SSDA 2009 – Unilever House, Leatherhead
Feature steelwork came to the fore in this speculative office development built within an existing business park.
FACT FILE: Unilever House, Leatherhead
Structural engineer (main frame): Mott MacDonald
Structural engineer (feature steelwork): Webb Yates Engineers Ltd
Steelwork contractor (main frame): Caunton Engineering Ltd
Steelwork contractor (feature steelwork): AlloyFabweld Ltd
Main contractor: Bowmer & Kirkland Ltd
Client: Landid and RREEF
Unilever’s new Leatherhead headquarters houses many of the company’s separate UK business units in a single location. The structure is a three storey office block springing from a podium deck, with both the deck and main frame completed with steel. The site’s naturally sloping topography provided the opportunity for undercroft parking, while a feature pavilion perched on the edge of the deck, affords views of the surrounding countryside.
The architectural brief for the building required clean internal lines and so CHS columns have been used throughout the structure above podium level. “We did have to specify heavier sections where needed, such as UC’s in the undercroft parking area,” says Lee Geddes, Project Engineer for Mott MacDonald.
The office accommodation is arranged in a number of linear wings which are wrapped around a central full height entrance atrium and an external courtyard, which opens up towards an adjacent brook and the greenbelt countryside beyond.
A series of secondary atria spaces on either side of the courtyard ensure clear circulation patterns and accommodate lift cores and steel feature stairs.
The central atrium, intended to form the heart of the building, acts not only as a first impression on visitors, but also as a space to showcase and launch new products as well as improving communication across the different departments that were relocated in the building.
The three storey space is top-lit by a northlight roof comprising a series of steel stressed skin prismatic arch trusses. These span across the 18m width and support glass infill panels.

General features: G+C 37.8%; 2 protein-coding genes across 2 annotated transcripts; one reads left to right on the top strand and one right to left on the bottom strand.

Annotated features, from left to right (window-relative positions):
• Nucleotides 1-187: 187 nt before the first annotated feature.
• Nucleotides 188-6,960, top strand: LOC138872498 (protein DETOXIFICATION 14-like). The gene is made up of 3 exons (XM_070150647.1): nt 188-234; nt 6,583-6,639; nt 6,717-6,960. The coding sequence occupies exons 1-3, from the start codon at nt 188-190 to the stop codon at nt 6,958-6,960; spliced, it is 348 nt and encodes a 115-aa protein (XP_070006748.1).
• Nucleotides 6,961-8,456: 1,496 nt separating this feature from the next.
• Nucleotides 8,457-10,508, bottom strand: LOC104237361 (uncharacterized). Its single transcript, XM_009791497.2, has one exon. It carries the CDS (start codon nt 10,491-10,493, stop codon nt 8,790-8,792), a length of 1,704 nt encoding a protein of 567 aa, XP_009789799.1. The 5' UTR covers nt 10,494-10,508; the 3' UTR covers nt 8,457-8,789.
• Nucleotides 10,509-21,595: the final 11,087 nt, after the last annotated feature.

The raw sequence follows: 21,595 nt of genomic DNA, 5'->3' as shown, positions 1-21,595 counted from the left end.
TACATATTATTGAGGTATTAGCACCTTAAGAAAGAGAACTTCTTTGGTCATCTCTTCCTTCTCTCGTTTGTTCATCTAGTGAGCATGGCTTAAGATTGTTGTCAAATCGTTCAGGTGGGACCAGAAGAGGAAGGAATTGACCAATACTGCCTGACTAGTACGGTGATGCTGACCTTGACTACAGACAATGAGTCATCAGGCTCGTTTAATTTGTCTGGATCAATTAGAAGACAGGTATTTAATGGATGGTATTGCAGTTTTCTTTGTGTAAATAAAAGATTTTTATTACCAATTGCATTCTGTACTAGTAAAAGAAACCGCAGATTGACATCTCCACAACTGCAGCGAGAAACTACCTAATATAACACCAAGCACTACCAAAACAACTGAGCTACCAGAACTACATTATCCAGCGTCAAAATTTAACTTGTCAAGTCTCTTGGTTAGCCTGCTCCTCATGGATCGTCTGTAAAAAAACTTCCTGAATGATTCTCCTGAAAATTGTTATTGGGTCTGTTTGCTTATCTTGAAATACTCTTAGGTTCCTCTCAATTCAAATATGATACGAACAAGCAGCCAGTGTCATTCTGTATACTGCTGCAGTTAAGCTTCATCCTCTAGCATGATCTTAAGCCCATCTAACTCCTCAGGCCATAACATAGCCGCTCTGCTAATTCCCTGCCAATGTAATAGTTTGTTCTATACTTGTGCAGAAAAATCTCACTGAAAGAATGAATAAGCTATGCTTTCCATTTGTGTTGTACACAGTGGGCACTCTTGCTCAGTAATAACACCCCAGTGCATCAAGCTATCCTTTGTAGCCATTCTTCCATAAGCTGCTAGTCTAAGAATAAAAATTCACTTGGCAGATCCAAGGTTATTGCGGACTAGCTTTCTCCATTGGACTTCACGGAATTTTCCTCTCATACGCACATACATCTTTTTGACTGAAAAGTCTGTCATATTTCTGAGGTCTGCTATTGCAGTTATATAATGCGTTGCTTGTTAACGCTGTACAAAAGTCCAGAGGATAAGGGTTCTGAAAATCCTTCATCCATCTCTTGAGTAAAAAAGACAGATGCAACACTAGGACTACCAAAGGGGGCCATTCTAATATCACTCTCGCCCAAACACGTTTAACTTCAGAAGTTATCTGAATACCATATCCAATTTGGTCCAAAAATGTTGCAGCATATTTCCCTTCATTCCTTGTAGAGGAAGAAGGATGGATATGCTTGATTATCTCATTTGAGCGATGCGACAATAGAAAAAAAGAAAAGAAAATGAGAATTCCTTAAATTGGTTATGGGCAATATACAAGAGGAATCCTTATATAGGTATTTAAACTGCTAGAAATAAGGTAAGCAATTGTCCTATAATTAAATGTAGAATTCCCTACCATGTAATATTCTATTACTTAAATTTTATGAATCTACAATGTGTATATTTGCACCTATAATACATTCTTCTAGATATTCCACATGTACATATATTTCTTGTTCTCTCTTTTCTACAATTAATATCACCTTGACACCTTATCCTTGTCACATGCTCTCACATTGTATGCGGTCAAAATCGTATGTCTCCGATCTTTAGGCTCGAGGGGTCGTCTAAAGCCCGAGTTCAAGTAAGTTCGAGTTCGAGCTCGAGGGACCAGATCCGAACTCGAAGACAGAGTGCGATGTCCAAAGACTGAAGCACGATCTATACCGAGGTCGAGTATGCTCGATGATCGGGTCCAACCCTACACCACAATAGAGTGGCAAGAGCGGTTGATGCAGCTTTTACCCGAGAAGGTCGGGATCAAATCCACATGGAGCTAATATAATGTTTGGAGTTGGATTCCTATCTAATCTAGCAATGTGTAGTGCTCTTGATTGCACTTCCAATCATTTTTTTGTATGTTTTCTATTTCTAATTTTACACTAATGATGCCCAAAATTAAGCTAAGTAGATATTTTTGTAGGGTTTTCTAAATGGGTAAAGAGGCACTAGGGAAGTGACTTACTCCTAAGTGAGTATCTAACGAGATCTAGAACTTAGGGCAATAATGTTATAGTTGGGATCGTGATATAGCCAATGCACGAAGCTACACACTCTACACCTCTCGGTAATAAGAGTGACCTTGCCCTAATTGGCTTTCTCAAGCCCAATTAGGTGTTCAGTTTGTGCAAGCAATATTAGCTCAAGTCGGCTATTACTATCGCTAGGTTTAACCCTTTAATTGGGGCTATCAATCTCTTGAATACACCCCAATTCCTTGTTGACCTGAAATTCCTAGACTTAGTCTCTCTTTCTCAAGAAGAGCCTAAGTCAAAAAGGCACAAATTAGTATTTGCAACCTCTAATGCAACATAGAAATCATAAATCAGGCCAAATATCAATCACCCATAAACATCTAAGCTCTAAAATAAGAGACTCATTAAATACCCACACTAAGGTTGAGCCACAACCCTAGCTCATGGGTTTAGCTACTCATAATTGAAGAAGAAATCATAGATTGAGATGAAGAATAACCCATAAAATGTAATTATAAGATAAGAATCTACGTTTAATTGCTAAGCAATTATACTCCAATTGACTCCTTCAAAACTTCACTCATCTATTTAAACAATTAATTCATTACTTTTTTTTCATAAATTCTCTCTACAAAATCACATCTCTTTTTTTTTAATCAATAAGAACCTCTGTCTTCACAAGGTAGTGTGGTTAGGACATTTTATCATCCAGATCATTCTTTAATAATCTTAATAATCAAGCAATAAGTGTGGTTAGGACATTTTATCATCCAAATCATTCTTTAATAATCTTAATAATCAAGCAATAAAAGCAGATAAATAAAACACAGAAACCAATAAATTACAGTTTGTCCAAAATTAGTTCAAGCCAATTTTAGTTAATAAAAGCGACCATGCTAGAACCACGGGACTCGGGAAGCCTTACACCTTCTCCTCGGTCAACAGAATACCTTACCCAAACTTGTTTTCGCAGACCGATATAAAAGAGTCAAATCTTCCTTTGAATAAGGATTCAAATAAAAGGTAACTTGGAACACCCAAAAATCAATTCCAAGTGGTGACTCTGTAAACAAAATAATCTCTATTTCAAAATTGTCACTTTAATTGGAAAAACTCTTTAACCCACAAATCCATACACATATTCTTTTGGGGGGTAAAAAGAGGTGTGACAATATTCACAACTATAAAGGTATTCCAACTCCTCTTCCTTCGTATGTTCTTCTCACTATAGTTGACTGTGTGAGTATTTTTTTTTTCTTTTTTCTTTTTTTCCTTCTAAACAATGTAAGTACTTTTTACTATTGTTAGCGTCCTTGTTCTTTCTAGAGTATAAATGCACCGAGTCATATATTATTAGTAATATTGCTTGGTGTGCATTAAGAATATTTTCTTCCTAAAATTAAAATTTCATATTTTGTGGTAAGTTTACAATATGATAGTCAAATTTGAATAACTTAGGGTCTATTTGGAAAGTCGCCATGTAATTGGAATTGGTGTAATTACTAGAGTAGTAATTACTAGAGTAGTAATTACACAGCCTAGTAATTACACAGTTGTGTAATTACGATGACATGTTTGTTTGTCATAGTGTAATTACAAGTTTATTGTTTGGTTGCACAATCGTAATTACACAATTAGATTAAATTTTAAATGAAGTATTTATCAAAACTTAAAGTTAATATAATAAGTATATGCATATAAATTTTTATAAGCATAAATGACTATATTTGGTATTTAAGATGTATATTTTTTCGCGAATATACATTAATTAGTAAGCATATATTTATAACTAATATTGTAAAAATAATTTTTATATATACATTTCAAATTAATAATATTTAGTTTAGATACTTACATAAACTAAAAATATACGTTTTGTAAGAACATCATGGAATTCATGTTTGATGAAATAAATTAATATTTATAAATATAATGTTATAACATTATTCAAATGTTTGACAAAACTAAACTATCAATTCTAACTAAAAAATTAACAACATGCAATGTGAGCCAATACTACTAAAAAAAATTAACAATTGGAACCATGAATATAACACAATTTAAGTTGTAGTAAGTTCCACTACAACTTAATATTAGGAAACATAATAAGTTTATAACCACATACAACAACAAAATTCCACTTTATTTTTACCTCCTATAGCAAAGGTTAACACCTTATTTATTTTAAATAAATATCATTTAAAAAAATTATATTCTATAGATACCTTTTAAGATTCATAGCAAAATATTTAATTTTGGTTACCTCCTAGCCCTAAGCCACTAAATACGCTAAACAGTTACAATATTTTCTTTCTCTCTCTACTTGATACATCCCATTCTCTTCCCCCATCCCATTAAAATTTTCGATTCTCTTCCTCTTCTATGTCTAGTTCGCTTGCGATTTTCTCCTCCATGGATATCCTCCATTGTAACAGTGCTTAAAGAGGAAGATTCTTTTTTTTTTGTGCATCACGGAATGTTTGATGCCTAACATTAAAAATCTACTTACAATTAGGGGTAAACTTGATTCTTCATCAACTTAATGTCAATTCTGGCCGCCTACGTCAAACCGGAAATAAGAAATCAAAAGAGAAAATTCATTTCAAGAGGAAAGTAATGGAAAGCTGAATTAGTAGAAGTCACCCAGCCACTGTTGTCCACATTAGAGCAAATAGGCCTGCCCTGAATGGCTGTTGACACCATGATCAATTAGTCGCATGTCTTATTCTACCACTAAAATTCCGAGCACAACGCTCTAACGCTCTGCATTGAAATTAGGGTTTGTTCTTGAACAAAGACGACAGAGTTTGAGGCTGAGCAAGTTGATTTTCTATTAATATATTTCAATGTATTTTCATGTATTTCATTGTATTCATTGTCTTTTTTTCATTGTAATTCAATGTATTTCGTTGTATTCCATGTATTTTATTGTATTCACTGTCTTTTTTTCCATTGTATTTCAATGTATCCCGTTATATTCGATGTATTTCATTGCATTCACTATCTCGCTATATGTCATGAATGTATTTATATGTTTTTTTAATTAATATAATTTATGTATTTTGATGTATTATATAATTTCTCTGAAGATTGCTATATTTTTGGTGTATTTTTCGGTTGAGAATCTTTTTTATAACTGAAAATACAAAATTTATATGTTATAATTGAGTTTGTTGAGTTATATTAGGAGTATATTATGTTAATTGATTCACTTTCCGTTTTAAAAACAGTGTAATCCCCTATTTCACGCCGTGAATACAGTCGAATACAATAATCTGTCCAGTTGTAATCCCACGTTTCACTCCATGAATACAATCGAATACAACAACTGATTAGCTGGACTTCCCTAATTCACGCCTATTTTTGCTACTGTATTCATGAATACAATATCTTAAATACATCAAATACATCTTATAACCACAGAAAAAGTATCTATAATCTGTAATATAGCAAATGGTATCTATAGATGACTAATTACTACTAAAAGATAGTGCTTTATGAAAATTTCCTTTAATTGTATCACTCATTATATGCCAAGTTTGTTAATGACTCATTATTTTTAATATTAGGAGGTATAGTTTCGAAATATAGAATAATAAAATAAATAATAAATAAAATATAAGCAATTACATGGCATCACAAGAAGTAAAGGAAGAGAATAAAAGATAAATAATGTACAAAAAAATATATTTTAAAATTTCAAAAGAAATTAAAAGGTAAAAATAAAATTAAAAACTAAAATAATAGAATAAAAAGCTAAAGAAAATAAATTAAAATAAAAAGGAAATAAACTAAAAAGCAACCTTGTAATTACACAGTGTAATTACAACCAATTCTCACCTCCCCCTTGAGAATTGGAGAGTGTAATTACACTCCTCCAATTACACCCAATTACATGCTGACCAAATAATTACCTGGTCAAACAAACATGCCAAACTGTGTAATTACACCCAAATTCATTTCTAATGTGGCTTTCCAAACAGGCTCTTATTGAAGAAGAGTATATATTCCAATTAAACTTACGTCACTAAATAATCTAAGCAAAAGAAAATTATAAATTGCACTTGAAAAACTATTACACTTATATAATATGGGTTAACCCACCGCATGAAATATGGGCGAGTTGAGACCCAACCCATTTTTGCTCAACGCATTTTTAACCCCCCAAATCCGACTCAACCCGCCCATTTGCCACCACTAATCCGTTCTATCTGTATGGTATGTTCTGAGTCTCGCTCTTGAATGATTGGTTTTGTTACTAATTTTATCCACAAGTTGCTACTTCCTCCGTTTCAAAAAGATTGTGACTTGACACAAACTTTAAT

To create the trusses, standard profiled steel decking sheets were used. They fall into the three dimensional hypar form with ease and in turn form a shear diaphragm, unifying steel corner angle sections to make a stiff ‘Toblerone’ box-like truss.
“By using profiled metal decking in this way we’ve raised its status on this project, allowing it to be visually exposed, where typically it would be concealed behind finishes,” says Steve Webb, Director at Webb Yates Engineers.
Each atrium is fitted with a helical feature stair and these were fabricated with an internal stringer extended in height to double up as the balustrade. This steel needed to be relatively thick and shaped into a tight radius helix which would be extremely difficult to roll. A novel alternative solution was found when the subcontractor proposed to cut the stringer from a large diameter tubular section. The stair was constructed around this and the stringer/balustrade profile cut afterwards.
Cellform beams allow for service runs within the depth of the steelwork and therefore ensured generous ceiling heights could be maintained while keeping the overall storey height. This relatively light solution also proved effective with regard to keeping the foundations minimal.
The adaptability of the steel frame means a potential second phase could be implemented for future expansion. By bolting on additional wings in the northwest car park, an extra 1,347m² of net floor space could be generated.